Vision Healing the Wounds of War

How to Help


Vietnam Veterans

Iraq & Afghanistan Veterans

Post Traumatic Stress Disorder

Veteran Healing Experience Film

Vietnam Tour Application

Facilitator Application

Veteran Warrior Writings

Veteran Program Links


PTSD Treatment Alternatives

The choice of treatment for PTSD in the VA system is medication for symptoms and group therapy. Therapists throughout the country have utilized psychotherapy, cognitive/behavioral therapy, EMDR, imagery (guided and/or scripted), meditation, hypnosis, and dream healing, just to mention a few techniques.

Belleruth Naparstek, author of “Invisible Heroes, Survivors of Trauma and How They Heal”, 2006 has addressed the complexity of the chemical and physical effects on the traumatized brain. During the experiencing of a traumatic event the brain’s pain killing neurotransmitters of the sympathetic system are infused with norepinephrine and endorphins. When threat has passed the parasympathetic system takes over through the release of acetylcholine to calm and balance the body.

A self-perpetuating and self-sustaining system continually releases norepinephrine and cortisol, then rebounds in a cycle of imprinting images and physical body reactions in a “kindling” process.

During trauma events it is our right brain function that reacts and records the sights, sounds, physical body and emotional feelings and reactions. Psychotherapy and cognitive/behavioral therapy may not be able to effect the parts of the brain that are most traumatized.

Therapies that utilize the right brain functions are most likely to have an enduring effect in breaking the cycle of PTSD traumas. Soldiers and other survivors of trauma often say they don’t have words to describe their experiences. That’s because the verbal part of the brain wasn’t engaged at the time of the event.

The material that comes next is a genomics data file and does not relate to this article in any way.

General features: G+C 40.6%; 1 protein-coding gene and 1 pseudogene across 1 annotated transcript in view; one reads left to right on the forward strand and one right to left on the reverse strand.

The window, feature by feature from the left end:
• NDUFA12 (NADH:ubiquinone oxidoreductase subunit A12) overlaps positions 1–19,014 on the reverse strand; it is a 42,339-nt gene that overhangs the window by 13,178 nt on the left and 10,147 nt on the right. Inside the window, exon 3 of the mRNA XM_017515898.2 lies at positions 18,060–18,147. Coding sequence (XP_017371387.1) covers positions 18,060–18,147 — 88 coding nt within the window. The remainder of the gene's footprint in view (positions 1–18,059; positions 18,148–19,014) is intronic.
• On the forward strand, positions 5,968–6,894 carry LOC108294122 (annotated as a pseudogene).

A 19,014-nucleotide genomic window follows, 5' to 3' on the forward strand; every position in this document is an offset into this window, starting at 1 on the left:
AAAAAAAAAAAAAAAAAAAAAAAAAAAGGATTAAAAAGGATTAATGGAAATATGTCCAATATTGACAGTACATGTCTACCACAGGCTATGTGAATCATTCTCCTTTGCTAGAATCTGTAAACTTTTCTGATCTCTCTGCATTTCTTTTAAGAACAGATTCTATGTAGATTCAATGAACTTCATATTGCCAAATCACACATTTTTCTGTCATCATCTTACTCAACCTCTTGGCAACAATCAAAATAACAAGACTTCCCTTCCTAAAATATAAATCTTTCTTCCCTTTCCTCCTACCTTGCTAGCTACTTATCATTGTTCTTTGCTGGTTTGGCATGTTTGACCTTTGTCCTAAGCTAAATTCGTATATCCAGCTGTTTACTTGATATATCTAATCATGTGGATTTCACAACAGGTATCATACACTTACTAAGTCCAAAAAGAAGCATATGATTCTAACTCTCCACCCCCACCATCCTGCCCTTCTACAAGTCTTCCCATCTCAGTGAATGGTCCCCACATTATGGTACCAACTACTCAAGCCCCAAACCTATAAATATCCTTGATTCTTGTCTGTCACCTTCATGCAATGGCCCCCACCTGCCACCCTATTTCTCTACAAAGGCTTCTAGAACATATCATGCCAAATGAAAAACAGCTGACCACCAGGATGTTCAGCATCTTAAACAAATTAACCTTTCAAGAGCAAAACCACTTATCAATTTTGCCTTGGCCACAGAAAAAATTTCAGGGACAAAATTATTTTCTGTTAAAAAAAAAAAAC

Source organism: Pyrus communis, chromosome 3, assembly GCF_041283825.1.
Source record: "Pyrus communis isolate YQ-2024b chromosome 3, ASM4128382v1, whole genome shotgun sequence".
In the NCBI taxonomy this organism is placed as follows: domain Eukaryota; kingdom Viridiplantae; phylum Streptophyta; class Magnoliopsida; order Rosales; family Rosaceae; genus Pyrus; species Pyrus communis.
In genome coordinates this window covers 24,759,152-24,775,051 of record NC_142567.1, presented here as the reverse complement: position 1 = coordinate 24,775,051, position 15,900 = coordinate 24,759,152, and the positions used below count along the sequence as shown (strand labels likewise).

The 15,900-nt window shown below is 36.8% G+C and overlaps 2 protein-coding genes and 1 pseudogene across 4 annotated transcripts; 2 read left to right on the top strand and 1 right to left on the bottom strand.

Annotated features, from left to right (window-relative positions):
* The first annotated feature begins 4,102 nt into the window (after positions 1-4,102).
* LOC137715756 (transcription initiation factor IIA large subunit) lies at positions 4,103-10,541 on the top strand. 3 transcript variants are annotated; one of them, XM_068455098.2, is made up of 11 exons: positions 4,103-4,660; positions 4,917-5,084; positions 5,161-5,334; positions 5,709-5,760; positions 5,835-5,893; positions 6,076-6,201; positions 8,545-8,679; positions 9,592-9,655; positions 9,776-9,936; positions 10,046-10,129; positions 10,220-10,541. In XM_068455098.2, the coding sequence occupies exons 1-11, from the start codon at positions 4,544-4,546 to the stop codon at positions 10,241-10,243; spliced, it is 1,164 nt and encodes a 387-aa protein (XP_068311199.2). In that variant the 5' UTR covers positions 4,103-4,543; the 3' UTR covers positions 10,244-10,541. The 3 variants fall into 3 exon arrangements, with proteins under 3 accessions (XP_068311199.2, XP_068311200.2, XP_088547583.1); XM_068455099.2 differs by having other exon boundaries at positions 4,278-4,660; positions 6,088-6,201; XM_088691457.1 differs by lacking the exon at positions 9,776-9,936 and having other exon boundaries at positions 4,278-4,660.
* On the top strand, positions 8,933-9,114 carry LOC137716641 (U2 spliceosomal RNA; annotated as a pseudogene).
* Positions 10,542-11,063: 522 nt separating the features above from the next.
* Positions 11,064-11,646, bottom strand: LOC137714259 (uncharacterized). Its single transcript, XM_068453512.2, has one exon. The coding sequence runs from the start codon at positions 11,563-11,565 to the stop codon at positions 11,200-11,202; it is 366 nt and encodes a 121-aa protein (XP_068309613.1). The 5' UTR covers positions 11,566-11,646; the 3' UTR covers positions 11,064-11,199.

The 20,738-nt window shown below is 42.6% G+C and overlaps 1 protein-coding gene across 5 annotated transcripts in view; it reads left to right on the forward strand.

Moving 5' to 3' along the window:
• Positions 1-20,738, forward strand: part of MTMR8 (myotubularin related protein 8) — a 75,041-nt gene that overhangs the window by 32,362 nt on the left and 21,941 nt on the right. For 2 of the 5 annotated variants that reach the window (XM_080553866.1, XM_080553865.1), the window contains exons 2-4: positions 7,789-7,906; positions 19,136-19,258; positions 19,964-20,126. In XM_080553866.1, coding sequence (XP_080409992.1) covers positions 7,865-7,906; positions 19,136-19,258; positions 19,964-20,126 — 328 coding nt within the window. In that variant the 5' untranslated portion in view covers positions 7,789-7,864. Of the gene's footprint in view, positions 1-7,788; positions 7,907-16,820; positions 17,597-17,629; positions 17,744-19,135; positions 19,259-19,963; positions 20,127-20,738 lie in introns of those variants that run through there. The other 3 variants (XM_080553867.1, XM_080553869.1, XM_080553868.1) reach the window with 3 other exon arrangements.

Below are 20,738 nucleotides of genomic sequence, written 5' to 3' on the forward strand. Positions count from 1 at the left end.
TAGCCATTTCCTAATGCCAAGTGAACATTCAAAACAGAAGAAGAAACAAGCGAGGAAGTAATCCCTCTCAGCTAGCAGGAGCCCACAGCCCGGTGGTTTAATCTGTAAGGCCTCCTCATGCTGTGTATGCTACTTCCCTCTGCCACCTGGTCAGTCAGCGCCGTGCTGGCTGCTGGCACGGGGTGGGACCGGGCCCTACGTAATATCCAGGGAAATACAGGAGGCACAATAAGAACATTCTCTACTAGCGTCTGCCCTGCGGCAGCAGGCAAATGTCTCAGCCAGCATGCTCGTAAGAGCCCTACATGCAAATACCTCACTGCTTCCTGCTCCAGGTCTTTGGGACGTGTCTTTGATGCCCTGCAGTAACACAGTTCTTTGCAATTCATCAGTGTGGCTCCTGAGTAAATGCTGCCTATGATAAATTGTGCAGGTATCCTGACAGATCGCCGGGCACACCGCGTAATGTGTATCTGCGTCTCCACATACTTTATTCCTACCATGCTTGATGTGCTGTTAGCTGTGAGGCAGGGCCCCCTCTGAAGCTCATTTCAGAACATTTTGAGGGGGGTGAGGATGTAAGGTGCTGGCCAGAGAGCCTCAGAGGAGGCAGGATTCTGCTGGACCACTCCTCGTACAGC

Ed Tick, Ph.D., author of “War and the Soul”, 2005 and “Dream Healing”, 2001 presents extensive evidence to support the notion that PTSD is not an anxiety disorder, but primarily an “identity disorder”. The trauma of war that our soldiers experience is a wounding of the “soul”, interpersonally who we are as a being.

According to Dr. Tick there are four stages of quest healing:
1) Recognize the need for healing, acknowledge and name whatever is diseased in your life, and accept that this condition is a cause of the disequilibrium in your soul.

2) Gathering fellow pilgrims helps you avoid feelings of isolation or despair as you engage in an active quest for healing.

3) Preparation, a period during which you engage in activities that help your mind and body purify, cleanse, and purge the burdens and stressors that overwhelm your injured soul.
The dream itself may come in one large message or in multiple segments, both with symbols and/or very personal images and messages.

- “The Practice of Dream Healing”, pg 234-236."

Post Traumatic Stress Disorder

Signs and Symptoms

PTSD Process for Vietnam Veterans

Controversy over PTSD Rates

PTSD Treatment Alternatives